Ten Year Charge on Nil Rate Band Trust.


Postby portal on Wed Mar 15, 2006 3:01 am

I am getting a bit confused on nil rate band dicretionary trust.

Assuming that there are no distributions, when we get to the first ten year anniversary do I take the value of relevant assets at that date reduce it by the trustees nil rate band and then charge tax at 3/10 x lifetime rate (ie = 6%)?

This then sets the effective rate for any distributions between principle charge dates, but assuming there are none, what happens at year 20 anniversary. Is another nil rate band deduction available again to reduce the value of the fund as at that 20 year date or is the charge then on the full value of the fund?

confused......
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Postby hashman on Wed Mar 15, 2006 3:51 am

Taking a simple case of a seetlement commenced after 26 March 1974 the charge on the 20th anniversary is calculated in the same way by taking the aggregate of -
a) chargeable transfers made by the settlor in the 7 years before the settlement commenced
b) the value of the relevant property immediately before the anniversary date.

You recalculate using the nil-rate band (and tax rates) at the 20th anniversary.

The effect that settlor's transfers within 7 years of setting up the settlement has is forever (or at least until the discretionary settlement ends).
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Postby portal on Wed Mar 15, 2006 3:58 am

Thank you Hashman. This seems too generous to be true which is why I checked.

With regard to the settlor's transfers before setting up the trust, in the case that I have the trust was set up on death and therefore as I understand it the previous transfers do not apply.
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Postby Lee Young on Wed Mar 15, 2006 4:09 am

The PETs and chargeable transfers made by the deceased in the 7 years prior to his death do have a bearing on the IHT charge, exactly as hashman has explained.
Lee Young
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Postby portal on Wed Mar 15, 2006 6:42 am

Are we sure that this is entirely correct. I know that this is most definately the case with Discretionary Trusts set up in lifetime but I thought that in a Nil Rate Band Will Trust set up by the Will and effected on death the Trustees Nil Rate Band Treshold will not be less than the initial value of the fund at death.

This would mean that the exit charges in the first 10 years are at 0% and therefore the seven years prior to the settlors death would not be relevant to the Trust charges (only to the settlors own estate at death etc.

Anybody else have a view on this?
portal
 
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Postby hashman on Wed Mar 15, 2006 7:11 am

It is my understanding that a NRB discetionary trust set up following death operates in the way you suggest - so transfers out within the first 10 year period can be made tax free.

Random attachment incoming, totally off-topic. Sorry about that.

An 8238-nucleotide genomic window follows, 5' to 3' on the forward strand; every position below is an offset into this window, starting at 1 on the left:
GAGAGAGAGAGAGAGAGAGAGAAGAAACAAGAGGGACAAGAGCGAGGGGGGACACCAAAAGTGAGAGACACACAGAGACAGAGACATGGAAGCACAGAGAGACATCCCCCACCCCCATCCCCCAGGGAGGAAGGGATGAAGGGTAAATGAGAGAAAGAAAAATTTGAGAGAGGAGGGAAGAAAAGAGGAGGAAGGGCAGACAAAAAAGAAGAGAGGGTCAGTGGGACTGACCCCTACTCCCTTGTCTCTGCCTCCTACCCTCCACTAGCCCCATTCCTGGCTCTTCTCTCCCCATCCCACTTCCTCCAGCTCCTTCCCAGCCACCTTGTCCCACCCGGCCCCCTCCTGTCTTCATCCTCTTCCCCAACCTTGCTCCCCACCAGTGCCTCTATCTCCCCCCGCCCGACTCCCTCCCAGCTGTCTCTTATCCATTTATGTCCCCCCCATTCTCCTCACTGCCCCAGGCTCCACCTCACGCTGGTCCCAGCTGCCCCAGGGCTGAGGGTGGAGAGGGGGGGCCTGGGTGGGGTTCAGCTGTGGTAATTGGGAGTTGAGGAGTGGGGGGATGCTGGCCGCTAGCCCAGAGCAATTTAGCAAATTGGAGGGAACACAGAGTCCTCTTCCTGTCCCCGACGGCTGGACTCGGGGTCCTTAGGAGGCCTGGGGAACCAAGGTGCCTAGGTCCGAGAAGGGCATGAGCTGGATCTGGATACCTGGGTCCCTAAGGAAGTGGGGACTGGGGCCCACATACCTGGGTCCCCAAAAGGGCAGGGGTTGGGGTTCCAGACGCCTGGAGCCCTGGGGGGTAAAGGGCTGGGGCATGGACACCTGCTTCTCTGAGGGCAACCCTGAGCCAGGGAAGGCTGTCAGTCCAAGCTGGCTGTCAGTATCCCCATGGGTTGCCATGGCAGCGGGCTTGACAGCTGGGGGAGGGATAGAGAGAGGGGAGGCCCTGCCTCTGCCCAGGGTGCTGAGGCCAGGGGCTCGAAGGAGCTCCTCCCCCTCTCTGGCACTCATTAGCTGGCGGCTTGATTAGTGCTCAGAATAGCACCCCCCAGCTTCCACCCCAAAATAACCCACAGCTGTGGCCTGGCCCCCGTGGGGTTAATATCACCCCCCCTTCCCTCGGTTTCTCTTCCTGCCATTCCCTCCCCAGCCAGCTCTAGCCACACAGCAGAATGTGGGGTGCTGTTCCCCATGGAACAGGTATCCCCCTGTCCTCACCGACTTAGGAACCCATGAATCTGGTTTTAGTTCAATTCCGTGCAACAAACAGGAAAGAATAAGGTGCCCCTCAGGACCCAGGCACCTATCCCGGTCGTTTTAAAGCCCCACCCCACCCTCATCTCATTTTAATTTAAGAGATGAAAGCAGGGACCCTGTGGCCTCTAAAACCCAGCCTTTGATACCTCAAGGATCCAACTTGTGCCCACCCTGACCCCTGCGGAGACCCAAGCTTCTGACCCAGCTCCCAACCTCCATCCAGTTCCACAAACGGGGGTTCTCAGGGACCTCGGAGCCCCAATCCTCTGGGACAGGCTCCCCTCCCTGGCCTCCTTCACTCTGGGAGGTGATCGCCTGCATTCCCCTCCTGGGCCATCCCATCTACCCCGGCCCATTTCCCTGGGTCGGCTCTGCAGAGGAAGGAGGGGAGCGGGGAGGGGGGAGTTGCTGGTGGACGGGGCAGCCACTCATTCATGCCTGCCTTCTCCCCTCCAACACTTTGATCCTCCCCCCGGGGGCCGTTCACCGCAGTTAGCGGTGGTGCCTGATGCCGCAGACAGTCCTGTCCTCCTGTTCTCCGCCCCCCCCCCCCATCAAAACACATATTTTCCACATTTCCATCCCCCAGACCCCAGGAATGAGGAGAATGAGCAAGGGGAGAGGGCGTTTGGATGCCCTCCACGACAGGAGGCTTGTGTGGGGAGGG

Obviously chargeable transfers and failed PETs in the 7 years prior to death have a bearing on what IHT (if any) is payable on death as Lee Young says. And if the total comes to more than £275k (currently) then there will be no NRB available.
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Postby portal on Wed Mar 15, 2006 7:22 am

ah now I am really confused!

in your first reply you said ...The effect that settlor's transfers within 7 years of setting up the settlement has is forever (or at least until the discretionary settlement ends)....

and Lee Young seemed to agree.

This is the bit I do not agree with necessarily but am so confused I may be easily convinced otherwise!

To make things clearer....I agree that chargeable transfers effect how much if any can be put into the trust initially to mop up otherwise unused NRB however do not think that these have a bearing forever. Indeed they are not taken into account at all at year 10. The value of the fund then will be compared to the full NRB available then and the excess if any will be charged at 3/10 x lifetime rate.

Am I still wrong?
portal
 
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Postby Lee Young on Wed Mar 15, 2006 7:45 am

Portal - I am sorry but you are wrong.

Gifts made within 7 years of death will firstly affect the amount available to the trustees of a nil rate band will trust. EG, if a PET of £100,000 is made 5 years before death, at today's rates, only £175,000 is available to the trustees.

When calculating the 10 yearly/principal charge the calculation one must do is to work out the current value of the "relevant property" (as defined) in the trust and add to that the initial value of any property in a related settlement and the initial value of any "non relevant property" (again as defined) in the settlement. Added to this are the settlor's chargeable transfers in the 7 years before the trust was created and the capital amounts paid out over the last 10 years of the trust (if any).

The calculation is complex.

Sections 64-66 Inheritance Tax deal with this.
Lee Young
Solicitor, Chartered Tax Adviser and Trust and Estate Practitioner


Partner, Frettens LLP
lyoung@frettens.co.uk
01202 491701
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